Introduction for Fanny Howe – 2 March 09

Fanny Howe and Alan Loney gave a very moving reading at the Project last week, post-big-snow storm, yet about 55 fanatics strapped on their snow shoes for the special occasion. Monday Night Readings Coordinator Kyle Schlesinger and I co-hosted the event. Below is my introduction for Fanny.  Check out Kyle’s introduction for Alan here.

Introduction for Fanny Howe

Fanny Howe is the author of over twenty books. Her new collection of essays, The Winter Sun, is just out from Graywolf Press and a story called “What Did I Do Wrong?” is forthcoming from Flood Editions. Other recent titles include The Lyrics (Graywolf) and Radical Love (Nightboat Editions), a collection of five of her novels. She has received many awards, including one recently for poetry from the American Academy of Arts and Letters. She teaches at Glenstal Abbey in Ireland every summer.

In 1999 Spectacular Diseases published A Folio for Fanny Howe that included a short essay by Rae Armantrout called “Q and the Serial Nomad.” I mention it because it still influences the way I read and learn from Howe’s work, especially the idea of Howe as a poet who quite radically addresses the “problem of the speaking subject” or “selfhood” not through irony but by making the 1st person a habitable pronoun multiverse. Camus said: “My whole effort has been in reality to depersonalize myself” – while one senses this impulse in Howe, the greater emphasis falls during the aftermath of that divestment, with collectivity, something of the de- and repopulating polis, a theory of self that, to paraphrase her, can be tested in the body and can work on the ground. She writes in an interview posted on Half Drunk Muse: “What is a human being? That only a human being can ask the question is bad enough, but it throws into relief the whole tragic dilemma of an intelligence lost in space. If my mind is not a continuum of consciousness that enfolds the earth and planets, etcetera, and if it begins and ends inside my skull, then how can I have children? Why continue this parade?”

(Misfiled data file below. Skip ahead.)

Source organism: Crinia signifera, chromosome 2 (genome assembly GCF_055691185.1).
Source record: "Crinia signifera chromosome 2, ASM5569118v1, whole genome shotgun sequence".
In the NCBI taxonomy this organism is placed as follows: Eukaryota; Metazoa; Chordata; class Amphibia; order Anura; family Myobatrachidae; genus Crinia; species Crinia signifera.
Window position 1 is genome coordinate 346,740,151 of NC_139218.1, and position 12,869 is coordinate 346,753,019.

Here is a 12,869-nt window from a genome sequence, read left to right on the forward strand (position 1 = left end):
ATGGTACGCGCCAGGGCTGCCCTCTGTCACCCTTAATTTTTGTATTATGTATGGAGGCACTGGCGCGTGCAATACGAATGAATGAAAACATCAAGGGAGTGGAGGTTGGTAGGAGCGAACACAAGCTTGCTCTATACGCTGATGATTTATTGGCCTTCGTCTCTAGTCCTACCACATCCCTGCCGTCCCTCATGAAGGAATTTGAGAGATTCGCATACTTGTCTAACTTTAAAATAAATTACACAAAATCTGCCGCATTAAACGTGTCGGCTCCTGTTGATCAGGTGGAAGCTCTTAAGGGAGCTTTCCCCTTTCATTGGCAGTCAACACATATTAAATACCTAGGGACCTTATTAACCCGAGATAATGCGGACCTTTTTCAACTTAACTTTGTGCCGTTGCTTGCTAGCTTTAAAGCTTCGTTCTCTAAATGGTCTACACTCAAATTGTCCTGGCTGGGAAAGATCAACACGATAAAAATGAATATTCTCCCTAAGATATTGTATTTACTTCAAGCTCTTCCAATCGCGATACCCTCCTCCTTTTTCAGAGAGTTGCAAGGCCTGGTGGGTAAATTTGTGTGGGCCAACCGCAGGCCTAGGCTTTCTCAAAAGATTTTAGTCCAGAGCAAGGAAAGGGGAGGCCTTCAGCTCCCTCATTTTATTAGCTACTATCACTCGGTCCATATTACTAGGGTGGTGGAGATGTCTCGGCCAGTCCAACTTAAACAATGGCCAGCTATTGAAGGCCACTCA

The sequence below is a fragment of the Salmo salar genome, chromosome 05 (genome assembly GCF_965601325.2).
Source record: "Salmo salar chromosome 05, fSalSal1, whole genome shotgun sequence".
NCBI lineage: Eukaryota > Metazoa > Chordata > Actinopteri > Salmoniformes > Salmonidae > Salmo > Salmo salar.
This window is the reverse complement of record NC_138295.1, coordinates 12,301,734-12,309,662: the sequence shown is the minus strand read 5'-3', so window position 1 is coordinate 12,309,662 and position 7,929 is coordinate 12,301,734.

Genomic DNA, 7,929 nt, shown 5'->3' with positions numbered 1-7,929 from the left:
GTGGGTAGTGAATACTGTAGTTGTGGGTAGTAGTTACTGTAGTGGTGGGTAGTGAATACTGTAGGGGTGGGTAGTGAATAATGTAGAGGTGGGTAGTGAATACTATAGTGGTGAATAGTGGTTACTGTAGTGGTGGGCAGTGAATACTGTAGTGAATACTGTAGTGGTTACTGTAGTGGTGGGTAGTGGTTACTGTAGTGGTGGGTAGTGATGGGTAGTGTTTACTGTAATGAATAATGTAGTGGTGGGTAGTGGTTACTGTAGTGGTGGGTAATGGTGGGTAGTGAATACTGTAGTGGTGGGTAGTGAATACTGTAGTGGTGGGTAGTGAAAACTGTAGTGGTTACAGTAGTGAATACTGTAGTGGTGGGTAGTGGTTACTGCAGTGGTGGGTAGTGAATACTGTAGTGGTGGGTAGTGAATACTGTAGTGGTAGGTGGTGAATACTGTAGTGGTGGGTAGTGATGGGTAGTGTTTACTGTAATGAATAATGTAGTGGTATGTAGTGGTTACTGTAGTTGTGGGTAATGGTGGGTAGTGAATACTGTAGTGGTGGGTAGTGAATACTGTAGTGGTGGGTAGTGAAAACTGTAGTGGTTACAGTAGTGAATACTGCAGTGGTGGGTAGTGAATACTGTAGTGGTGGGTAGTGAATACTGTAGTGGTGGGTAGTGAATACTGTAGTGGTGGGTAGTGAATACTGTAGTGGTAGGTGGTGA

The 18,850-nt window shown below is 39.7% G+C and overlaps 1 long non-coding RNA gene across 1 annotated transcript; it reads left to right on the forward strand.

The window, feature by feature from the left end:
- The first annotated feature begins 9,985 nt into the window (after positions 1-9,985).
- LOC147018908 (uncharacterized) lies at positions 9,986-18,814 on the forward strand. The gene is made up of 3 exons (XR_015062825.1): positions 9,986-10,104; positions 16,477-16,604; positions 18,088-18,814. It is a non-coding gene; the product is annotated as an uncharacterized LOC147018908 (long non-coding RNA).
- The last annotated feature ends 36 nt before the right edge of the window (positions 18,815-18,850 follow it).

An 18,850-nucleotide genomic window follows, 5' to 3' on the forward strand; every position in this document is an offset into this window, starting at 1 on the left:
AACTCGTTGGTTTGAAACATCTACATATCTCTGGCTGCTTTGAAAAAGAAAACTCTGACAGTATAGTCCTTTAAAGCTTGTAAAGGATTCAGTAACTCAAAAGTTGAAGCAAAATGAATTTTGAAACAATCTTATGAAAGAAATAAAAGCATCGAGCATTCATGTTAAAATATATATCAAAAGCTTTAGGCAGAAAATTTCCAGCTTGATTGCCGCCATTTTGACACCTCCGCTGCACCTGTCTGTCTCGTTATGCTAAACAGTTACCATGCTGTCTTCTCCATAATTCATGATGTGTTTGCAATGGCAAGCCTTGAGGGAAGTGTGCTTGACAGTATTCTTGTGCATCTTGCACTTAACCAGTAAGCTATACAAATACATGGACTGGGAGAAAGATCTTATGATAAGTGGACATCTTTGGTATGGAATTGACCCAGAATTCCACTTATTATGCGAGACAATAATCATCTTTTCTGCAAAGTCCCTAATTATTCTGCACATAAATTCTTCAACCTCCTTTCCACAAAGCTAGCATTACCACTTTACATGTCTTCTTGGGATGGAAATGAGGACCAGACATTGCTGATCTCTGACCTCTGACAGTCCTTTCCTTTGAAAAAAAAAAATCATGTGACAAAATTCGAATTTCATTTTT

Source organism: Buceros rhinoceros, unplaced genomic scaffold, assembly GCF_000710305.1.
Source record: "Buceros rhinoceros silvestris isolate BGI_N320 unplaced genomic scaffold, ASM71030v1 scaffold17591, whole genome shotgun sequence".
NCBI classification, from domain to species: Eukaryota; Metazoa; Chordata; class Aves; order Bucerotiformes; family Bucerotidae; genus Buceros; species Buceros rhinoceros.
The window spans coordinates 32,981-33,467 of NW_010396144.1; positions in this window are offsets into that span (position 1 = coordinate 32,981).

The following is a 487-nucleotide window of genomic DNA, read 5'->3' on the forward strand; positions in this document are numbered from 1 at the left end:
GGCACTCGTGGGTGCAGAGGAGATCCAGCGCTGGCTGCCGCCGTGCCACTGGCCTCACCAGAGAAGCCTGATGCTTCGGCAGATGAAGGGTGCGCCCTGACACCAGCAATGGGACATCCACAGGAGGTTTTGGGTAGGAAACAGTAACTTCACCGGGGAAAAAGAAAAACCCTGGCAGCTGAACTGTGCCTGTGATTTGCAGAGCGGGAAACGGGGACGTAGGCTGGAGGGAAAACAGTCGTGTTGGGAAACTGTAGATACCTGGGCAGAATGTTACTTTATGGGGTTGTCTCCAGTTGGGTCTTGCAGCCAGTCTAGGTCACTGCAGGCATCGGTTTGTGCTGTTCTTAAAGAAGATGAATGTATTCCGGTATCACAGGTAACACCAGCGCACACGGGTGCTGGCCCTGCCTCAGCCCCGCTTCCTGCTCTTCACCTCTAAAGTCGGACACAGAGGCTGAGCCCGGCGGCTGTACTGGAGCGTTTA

I think part of why Howe’s work is often called “visionary” is due to her unsurpassed ability to charge language with just enough energy to illuminate this continuum of consciousness, an open-system that exists in defiance of closed economic, political and other systems that we must learn to negotiate as human beings. One of the most remarkable qualities of Howe’s work is that it has a lot of power and she conducts it right at the margins, bestowing it upon the fugitives, the social losers, the nomads among us. I am so grateful for her work, please welcome Fanny Howe to the Poetry Project.

– Stacy Szymaszek